Sunday, April 15, 2012

Watch your back

Its quite rightly so that sailors are looking in the direction f the wind, the clouds and the sea, its not often that they worry about what has passed or what's behind them........ but there are exceptions !
South Pacific sailing and anchorage's are stunning, and lull you gently like the warm trade winds and the incredible pacific blue waters which cant be compared with other oceans.Whilst at anchor off Pitcairn Island which is not always renowned as being one of the favourite and relaxed anchoring locations as it is an open roadstead (meaning that there is no harbor or protected anchorage), Xplore swung at anchor with a light easterly wind. The forecast was for the winds to turn to the north in the morning, so I slept with ease and the boat to myself and that doesn't happen very often.In a half dreamy sleep I heard that the wind had picked up a bit, but it was the swell that had really changed and the stern of Xplore was banging up and down with the waves, and then I heard Ga sploosh.Within milli seconds I knew what had happen because the torrent of water that squirted through my open hatch window wiped away anything of those warm and fuzzy dreams that I was having. F........k I heard myself say, a subconscious reaction to the enormity of what had happened.Being at anchor normally means that a boat lays head to the wind and the seas, its normally a smooth feeling, and a time that you can open up the boat and get some breeze inside, especially in the warm tropics, but tonight at 2.30 in the morning it didn't seem like such a great idea at all.I had instantaneously reached over and slammed shut the hatch opening which is not very big but the remains of the wave were still coming in. I reach up to the ceiling close at hand and flicked on the light switch and that bloody F word came out again.The rest of the night I spent wiping, cleaning and drying everything and anything, the fact that water comes into the boat is always an annoyance, but salt water is another thing, being salt, anything that is left with salt water then becomes hydroscopic, meaning that it will always attract moisture, so if for example you leave a mattress to dry out with salt water on it , it will always feel damp and becomes wet very fast if there is a lot of condensation or moisture around in the air.Possibly the lost disturbing and tiresome part of the night, was that I had next to my bunk a pile of about 200 paper navigation charts for all around the globe. not needed at the nav station, I had them safely tucked up in my cabin so they didn't get damaged, Derrrrrrrrrr who's the silly duffer.In the light of day Xplore became a colourfully Chinese laundry, with red, white and blue flags spread from one end of the boat, bow to stern.So watching your back now takes on a whole new meaning to me and Xplore.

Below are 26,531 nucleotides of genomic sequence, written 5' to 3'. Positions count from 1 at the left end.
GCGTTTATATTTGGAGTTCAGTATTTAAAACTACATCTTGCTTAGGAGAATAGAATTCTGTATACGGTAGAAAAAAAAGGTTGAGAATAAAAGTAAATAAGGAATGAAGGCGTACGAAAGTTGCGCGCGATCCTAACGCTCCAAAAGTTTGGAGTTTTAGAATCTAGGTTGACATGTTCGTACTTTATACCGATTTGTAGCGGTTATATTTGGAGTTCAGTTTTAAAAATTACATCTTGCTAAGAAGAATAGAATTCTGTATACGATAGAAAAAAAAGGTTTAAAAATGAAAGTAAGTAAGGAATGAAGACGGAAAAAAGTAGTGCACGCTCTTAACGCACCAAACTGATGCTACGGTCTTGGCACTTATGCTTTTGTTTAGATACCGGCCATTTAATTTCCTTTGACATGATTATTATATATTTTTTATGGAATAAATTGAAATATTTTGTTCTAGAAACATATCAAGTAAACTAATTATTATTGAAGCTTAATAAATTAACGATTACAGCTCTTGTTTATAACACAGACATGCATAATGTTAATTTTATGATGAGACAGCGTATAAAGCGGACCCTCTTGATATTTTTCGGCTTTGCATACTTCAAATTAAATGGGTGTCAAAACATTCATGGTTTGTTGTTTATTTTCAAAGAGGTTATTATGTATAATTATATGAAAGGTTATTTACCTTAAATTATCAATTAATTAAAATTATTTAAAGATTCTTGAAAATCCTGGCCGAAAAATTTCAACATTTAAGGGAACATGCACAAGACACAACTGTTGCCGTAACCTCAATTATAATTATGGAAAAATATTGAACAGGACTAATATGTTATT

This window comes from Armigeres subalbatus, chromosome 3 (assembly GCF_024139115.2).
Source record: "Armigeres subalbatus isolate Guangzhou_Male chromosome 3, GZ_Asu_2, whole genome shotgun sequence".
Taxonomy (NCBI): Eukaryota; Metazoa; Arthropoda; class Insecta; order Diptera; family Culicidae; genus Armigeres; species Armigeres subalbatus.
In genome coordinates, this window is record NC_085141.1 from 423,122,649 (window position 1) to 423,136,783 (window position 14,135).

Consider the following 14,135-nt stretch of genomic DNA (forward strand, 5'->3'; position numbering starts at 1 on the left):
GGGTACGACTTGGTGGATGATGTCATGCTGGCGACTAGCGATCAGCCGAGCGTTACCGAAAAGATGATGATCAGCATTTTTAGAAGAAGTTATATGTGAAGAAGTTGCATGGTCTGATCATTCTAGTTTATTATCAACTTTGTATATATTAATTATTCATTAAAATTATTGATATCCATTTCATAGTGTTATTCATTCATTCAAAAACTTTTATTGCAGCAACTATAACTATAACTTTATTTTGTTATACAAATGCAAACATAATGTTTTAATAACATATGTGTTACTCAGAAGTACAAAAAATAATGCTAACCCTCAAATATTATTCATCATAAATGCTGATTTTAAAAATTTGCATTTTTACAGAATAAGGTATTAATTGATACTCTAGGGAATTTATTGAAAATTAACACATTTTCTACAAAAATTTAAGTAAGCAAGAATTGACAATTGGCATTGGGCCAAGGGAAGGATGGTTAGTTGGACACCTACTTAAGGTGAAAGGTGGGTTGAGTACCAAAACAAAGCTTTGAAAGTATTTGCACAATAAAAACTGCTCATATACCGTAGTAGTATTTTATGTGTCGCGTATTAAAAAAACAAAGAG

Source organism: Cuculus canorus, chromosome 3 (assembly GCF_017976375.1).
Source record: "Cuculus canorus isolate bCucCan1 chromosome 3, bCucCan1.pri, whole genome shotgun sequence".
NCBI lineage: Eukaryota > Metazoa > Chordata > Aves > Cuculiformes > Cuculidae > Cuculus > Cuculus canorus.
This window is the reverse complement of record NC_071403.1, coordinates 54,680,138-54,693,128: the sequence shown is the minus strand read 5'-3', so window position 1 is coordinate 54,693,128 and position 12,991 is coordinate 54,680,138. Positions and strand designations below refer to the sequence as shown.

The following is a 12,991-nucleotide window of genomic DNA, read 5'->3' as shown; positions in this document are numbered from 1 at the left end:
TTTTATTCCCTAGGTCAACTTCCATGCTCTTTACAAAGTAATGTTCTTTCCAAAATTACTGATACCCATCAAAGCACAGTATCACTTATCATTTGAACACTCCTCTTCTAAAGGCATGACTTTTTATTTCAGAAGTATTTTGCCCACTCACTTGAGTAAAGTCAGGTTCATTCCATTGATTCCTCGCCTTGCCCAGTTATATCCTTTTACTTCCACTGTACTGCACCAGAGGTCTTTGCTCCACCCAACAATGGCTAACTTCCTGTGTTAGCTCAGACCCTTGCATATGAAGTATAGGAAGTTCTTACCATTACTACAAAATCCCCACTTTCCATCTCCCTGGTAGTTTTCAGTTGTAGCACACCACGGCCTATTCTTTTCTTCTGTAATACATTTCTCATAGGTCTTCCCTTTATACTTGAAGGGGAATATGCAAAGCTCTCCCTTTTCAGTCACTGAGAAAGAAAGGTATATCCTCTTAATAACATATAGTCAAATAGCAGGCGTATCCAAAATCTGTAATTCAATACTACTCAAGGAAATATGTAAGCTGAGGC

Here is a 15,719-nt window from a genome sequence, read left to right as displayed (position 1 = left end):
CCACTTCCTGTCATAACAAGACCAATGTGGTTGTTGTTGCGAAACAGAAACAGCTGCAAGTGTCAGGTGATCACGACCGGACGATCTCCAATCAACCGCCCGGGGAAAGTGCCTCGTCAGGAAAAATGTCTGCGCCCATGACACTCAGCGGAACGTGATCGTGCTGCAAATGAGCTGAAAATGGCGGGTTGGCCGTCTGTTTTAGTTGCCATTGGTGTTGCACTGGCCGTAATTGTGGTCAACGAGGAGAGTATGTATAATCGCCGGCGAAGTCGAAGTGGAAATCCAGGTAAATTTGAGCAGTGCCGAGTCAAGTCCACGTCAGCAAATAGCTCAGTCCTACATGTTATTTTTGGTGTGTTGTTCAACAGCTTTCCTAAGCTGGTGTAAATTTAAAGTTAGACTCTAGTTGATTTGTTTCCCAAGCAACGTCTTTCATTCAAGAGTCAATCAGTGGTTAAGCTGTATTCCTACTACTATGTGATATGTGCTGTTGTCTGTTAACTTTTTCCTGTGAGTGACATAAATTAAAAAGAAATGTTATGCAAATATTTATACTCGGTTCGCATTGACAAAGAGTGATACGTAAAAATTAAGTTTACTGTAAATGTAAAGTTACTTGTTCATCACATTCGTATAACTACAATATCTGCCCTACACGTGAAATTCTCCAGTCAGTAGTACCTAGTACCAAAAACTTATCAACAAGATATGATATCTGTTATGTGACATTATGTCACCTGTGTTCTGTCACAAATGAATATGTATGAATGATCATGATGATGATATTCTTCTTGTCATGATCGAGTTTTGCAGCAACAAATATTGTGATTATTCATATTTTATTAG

Stephen at Pitcairn Island

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